Judgment was accordingly rendered against the United States for
the sum of $41,355, and from that judgment the United States
appealed and assigned as error that under the already quoted act of
July 4, 1864, the Court of Claims had no jurisdiction of the claim
of the appellee against the government.
Page 80 U. S. 627
MR. JUSTICE CLIFFORD delivered the opinion of the Court.
Private property, the Constitution provides, shall not be taken
for public use without just compensation, and it is clear that
there are few safeguards ordained in the fundamental law against
oppression and the exercise of arbitrary power of more ancient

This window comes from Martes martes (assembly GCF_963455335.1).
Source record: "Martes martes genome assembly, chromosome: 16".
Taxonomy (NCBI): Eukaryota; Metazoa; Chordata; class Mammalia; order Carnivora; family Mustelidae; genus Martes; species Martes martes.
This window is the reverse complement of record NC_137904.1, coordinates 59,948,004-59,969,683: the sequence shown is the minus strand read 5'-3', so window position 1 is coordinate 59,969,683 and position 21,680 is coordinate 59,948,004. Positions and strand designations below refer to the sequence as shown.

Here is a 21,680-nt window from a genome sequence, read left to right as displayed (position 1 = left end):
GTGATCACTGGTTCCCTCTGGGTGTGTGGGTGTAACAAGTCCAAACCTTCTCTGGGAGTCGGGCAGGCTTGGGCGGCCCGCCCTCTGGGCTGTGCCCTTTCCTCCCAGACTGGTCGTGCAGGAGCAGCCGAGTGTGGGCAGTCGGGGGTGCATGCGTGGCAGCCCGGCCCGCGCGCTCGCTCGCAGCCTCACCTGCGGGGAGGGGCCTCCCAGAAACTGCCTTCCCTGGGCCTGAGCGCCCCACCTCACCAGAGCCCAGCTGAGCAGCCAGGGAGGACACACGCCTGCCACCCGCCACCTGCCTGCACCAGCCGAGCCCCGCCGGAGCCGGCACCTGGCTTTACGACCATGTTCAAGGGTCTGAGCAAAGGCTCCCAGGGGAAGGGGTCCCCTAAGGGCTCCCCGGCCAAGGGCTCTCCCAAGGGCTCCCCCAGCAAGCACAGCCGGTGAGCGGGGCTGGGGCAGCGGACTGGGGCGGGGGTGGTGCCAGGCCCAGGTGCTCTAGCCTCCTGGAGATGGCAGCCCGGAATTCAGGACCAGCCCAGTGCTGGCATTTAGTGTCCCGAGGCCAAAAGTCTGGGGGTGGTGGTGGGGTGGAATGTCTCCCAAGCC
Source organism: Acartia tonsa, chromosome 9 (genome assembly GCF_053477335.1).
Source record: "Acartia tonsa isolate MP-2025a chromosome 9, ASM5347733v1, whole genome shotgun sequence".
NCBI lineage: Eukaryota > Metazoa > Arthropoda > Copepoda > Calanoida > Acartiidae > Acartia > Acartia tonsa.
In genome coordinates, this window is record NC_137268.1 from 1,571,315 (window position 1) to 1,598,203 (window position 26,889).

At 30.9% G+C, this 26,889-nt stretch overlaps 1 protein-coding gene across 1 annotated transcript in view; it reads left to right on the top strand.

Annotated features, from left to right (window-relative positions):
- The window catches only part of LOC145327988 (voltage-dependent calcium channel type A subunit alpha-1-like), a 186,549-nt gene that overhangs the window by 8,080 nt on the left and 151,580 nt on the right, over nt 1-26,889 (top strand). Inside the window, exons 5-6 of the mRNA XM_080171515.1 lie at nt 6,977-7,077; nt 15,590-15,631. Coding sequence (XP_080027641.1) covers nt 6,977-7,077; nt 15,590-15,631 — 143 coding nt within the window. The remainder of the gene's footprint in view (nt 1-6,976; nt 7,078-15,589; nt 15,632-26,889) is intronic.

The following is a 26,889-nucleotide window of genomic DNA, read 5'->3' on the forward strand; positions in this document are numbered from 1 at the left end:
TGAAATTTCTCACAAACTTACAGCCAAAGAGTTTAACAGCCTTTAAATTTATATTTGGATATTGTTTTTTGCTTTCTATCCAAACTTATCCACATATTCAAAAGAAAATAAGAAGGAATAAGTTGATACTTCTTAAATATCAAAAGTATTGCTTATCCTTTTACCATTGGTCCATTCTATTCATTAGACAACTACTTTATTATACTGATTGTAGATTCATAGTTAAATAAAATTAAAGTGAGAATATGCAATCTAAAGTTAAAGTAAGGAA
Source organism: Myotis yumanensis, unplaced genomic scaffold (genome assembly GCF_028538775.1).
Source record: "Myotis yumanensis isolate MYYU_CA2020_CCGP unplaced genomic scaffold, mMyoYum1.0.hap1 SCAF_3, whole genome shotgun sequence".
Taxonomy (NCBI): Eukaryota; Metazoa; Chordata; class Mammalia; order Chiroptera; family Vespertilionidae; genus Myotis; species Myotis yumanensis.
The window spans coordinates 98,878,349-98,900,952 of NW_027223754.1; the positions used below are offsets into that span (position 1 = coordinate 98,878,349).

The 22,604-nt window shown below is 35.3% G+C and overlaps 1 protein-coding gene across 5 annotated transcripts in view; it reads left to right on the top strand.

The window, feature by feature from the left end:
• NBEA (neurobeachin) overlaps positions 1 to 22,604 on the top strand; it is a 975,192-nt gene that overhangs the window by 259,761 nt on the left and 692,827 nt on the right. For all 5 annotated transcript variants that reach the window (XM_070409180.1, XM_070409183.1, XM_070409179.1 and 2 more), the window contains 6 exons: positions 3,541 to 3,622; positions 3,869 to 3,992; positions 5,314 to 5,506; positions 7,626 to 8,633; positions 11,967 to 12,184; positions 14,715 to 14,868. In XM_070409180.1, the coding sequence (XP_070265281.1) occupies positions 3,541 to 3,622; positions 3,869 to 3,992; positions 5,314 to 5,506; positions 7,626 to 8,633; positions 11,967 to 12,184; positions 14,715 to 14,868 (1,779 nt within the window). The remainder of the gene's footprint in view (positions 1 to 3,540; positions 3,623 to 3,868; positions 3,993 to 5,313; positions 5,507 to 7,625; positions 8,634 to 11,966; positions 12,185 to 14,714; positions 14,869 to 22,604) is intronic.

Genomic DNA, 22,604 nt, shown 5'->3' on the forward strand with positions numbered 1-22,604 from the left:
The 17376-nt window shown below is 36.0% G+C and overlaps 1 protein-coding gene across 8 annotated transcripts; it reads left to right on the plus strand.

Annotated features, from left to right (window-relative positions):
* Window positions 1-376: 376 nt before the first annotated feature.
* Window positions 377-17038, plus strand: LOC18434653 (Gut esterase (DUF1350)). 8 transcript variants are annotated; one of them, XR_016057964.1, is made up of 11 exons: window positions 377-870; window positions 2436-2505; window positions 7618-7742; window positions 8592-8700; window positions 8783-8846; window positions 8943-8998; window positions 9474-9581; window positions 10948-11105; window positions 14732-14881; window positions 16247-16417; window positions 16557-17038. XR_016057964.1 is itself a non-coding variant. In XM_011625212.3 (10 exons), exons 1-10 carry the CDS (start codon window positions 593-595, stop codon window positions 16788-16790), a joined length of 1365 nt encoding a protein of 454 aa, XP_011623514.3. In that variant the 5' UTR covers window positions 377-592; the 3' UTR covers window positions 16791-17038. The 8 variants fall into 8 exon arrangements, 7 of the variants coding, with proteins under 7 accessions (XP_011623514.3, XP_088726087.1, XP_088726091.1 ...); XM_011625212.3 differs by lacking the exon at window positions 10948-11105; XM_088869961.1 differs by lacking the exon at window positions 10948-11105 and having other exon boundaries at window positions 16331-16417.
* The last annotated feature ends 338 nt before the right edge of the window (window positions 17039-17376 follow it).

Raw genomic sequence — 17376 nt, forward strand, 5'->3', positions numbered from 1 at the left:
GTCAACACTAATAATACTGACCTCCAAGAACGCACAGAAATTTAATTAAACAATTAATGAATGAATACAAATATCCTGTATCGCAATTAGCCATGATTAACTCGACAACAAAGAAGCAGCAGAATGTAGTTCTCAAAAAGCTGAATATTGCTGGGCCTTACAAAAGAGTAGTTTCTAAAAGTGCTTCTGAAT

origin or of greater value to the citizen, as the provision for
compensation, except in certain extreme cases, is a condition
precedent annexed to the right of the government to deprive the
owner of his property without his consent. [Footnote 4
] Extraordinary and unforeseen occasions
arise, however, beyond all doubt, in cases of extreme necessity in
time of war or of immediate and impending public danger, in which
private property may be impressed into the public service or may be
seized and appropriated to the public use, or may even be destroyed
without the consent of the owner. Unquestionably such extreme cases
may arise, as where the property taken is imperatively necessary in
time of war to construct defenses for the preservation of a
military post at the moment of an impending attack by the enemy, or
for food or medicine for a sick and famishing army utterly
destitute and without other means of such supplies, or to transport
troops, munitions of war, or clothing to reinforce or supply an
army in a distant field, where the necessity for such reinforcement
or supplies is extreme and imperative, to enable those in command